Next: Other references on search
Up: Conventional AI: Search
Previous: Conventional AI: Search

# Introduction

This tutorial will be about an approach to problem solving. Suppose we're given a scrambled Rubik cube, and we want to unscramble it. Humans can do this, some more easily than others; how could a program do likewise? And if we could make such a program, would it be a good imitation of what humans actually do?

The simplest method would be to try each possible configuration in turn, until we find the one we want. This is called ``exhaustive search''.

We'd start with our original cube. We'd then find all possible configurations which we could get to by rotating one of its layers (rotating one layer of a Rubik cube is the simplest way to get a new arrangement: it's like one move in a game). Are any of the new configurations unscrambled? If so, we're finished. If not, we try generating even newer configurations from the new ones. And so on.

Provided we can generate all other configurations from our original cube, this is guaranteed to succeed. If we could generalise the approach, a program that worked in this way would make a wonderful general-purpose problem solver. All we'd have to do would be to put in a description of the start state and goal states, and a table of legal moves, and we'd get an answer.

Sadly, for most problems this would take an impossibly long time. In playing a game of draughts, it would be necessary to consider some possibilities arising from each move: at the rate of one possibility per microsecond, it would take about centuries to examine them all.

We might try to make search more efficient by making it no longer exhaustive. Consider when we take a cube and list all the possible new configurations. Perhaps two of them look much less scrambled than the others. So perhaps they're most likely to lead to a completely unscrambled cube. So we concentrate on the possibilities arising from each. In general, we pick the least scrambled arrangement at each stage, hoping that it's nearest our goal. This is the idea behind heuristic search, where you have an evaluation function that ranks some states as nearer to a goal than others.

This method does in fact work for some problems. However, it won't work very well for the cube, as you'll find if you try it. It is possible though to build programs that work more intelligently, and that don't just use distance from the goal as a measure of how to proceed.

One such program was the General Problem Solver of Newell, Simon and Shaw. I'll get on to this next week. Like Evans' program, it's a key stage in AI.

However, to understand GPS, you have to know not only about operators, but also about representing problems as sets of states. It's probably a bit much to cope with that and GPS in one week. So this week, I'll concentrate on states of problems, and on exhaustive and guided search amongst them. It's useful in any case to know about search trees, exhaustive search (and its varieties: depth-first and breadth-first amongst them), and guided search; in practical AI you can fall back on them if less brute-force methods fail.

This week, I won't set an essay. Instead, I'd like you to work through part of one of the Open University course units. It introduces the ideas I've talked about, and does so probably better than the standard textbooks. (In general, Open University course units --- not just the Cognitive Science ones --- are often better designed than other texts, and may help if you can't find adequate help elsewhere).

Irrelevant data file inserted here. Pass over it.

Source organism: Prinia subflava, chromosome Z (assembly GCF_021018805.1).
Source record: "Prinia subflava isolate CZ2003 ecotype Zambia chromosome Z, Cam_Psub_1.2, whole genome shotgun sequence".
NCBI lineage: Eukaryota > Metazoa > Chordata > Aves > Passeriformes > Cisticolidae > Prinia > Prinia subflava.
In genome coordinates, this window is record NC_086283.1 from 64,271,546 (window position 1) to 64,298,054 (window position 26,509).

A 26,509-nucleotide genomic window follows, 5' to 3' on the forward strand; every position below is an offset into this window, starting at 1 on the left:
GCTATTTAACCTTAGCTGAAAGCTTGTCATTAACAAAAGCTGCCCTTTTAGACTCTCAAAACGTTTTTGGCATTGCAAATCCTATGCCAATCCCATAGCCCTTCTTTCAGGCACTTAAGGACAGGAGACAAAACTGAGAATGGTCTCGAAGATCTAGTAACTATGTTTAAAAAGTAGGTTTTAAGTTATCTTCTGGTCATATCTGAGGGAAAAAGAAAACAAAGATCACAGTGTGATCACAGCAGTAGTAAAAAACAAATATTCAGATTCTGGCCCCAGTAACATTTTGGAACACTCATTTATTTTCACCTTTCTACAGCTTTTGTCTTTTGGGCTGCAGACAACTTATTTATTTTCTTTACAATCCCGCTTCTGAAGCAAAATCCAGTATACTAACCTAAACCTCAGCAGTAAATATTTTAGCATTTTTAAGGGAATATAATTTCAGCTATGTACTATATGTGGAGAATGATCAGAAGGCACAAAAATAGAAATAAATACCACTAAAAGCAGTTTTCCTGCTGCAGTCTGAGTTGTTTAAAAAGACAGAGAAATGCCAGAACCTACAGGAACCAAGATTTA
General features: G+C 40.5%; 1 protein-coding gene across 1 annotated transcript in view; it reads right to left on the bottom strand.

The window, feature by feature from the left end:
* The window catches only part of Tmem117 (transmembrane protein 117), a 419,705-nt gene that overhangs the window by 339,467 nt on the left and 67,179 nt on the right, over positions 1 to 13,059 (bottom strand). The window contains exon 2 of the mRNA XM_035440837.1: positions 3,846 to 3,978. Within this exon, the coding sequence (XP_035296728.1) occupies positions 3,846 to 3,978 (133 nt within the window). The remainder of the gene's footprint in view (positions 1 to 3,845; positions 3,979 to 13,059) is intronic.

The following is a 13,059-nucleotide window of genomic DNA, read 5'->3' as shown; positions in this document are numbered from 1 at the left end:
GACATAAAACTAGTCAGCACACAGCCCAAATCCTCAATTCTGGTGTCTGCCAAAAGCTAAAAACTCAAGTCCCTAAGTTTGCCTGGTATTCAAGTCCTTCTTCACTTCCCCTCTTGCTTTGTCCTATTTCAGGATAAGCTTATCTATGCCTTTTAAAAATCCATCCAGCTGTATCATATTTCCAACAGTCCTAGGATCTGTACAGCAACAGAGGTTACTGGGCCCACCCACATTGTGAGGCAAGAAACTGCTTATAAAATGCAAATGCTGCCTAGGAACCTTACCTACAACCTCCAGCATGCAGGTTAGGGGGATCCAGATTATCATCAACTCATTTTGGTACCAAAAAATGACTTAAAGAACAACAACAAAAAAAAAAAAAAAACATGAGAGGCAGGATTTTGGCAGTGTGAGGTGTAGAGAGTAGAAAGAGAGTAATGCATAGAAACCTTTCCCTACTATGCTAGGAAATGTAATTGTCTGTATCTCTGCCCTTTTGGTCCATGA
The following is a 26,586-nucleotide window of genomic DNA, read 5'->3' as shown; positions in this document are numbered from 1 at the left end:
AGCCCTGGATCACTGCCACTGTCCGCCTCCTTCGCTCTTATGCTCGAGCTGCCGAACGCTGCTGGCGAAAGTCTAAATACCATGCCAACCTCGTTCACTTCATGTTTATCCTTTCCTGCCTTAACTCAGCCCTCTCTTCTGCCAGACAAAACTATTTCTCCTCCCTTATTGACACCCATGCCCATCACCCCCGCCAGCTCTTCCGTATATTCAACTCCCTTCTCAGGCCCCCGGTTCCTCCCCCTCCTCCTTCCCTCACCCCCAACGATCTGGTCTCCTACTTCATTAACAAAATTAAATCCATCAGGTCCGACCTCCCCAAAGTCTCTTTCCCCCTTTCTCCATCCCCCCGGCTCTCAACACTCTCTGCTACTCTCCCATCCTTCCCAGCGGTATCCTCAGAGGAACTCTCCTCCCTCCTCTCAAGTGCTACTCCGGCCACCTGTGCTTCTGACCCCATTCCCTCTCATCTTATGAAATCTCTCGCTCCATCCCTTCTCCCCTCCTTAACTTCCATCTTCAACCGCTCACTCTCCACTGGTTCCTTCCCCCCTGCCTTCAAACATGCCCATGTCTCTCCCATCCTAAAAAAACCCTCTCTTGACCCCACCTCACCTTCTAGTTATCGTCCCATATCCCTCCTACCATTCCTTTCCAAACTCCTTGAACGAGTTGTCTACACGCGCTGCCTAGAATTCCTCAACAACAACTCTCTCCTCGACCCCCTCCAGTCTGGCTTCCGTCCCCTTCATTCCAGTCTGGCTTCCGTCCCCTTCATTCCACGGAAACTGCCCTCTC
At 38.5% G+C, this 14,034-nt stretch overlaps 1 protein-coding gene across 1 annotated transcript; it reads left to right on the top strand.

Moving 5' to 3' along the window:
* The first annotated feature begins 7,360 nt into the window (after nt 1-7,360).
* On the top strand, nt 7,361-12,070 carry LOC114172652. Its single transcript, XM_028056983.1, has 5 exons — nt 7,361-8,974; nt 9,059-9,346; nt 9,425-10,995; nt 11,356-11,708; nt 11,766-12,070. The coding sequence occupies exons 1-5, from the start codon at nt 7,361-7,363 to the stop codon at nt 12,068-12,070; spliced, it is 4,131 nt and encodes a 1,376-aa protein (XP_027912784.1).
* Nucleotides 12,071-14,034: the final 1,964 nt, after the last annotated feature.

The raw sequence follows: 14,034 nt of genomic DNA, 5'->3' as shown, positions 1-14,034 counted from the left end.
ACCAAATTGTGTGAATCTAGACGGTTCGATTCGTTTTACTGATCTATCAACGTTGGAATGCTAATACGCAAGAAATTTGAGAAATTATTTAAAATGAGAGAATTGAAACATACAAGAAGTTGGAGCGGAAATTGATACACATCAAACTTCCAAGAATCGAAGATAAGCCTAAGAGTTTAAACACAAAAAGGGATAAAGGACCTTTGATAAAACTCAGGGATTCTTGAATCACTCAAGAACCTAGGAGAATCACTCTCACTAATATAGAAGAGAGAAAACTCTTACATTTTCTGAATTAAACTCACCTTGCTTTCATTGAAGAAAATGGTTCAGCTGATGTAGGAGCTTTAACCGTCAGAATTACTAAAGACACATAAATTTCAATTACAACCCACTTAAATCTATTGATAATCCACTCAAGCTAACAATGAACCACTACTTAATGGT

So please read and work through Learning and Problem Solving 3, Open University Course D303, Block 4, Units 26--28. There are copies in the Psychology library (in the Oversize section, marked AA:O 2--O M), and the RSL (on the Open University bookcase --- 2nd bookcase on left as you go in the back entrance to the Lankester Room).

Please read these sections, and do the SAQs (Self-Assessment Questions) in each, except for SAQ 5, which asks about a programming language you won't know (if you want to try it for Prolog, Basic, or whatever you do know, then do).

Ensure that you understand the topics I've listed below. You won't of course have been supplied with the Missionaries and Cannibals puzzle or 15-puzzle the course mentions, but you can make them out of cardboard if you think it necessary).

1
Introduction
2
Exhaustive search
2.1
The Missionaries and Cannibals problem.
2.2
Representing moves and states in the problem.
2.3
Illegal states, loops, backing-up, search trees, nodes, links.
2.4
Depth-first search, loop check, backing-up.
2.5
Breadth-first search.
2.6
Forward versus backward search. Goal-directedness.
2.7
Computers versus humans --- hunches, inhibitions, and memory limits.
3
Evaluation functions and heuristic search
3.1
The 15 puzzle. Combinatorial explosion, states.
3.2
Guided search, evaluation functions, heuristics.
3.3
Example of evaluation function.
4
Game playing
4.1
Look-ahead tree.
4.2--4.4
Games and minimaxing.
4.5
The horizon effect.
4.6
Strategic programs.
4.7
Comparison with humans. De Groot, Chase and Simon, Eisenstadt and Kareev (the latter is the reference on representations in Go and Go-Moku I mentioned last time).

Next: Other references on search
Up: Conventional AI: Search
Previous: Conventional AI: Search

Jocelyn Paine
Tue Jun 3 11:15:49 BST 1997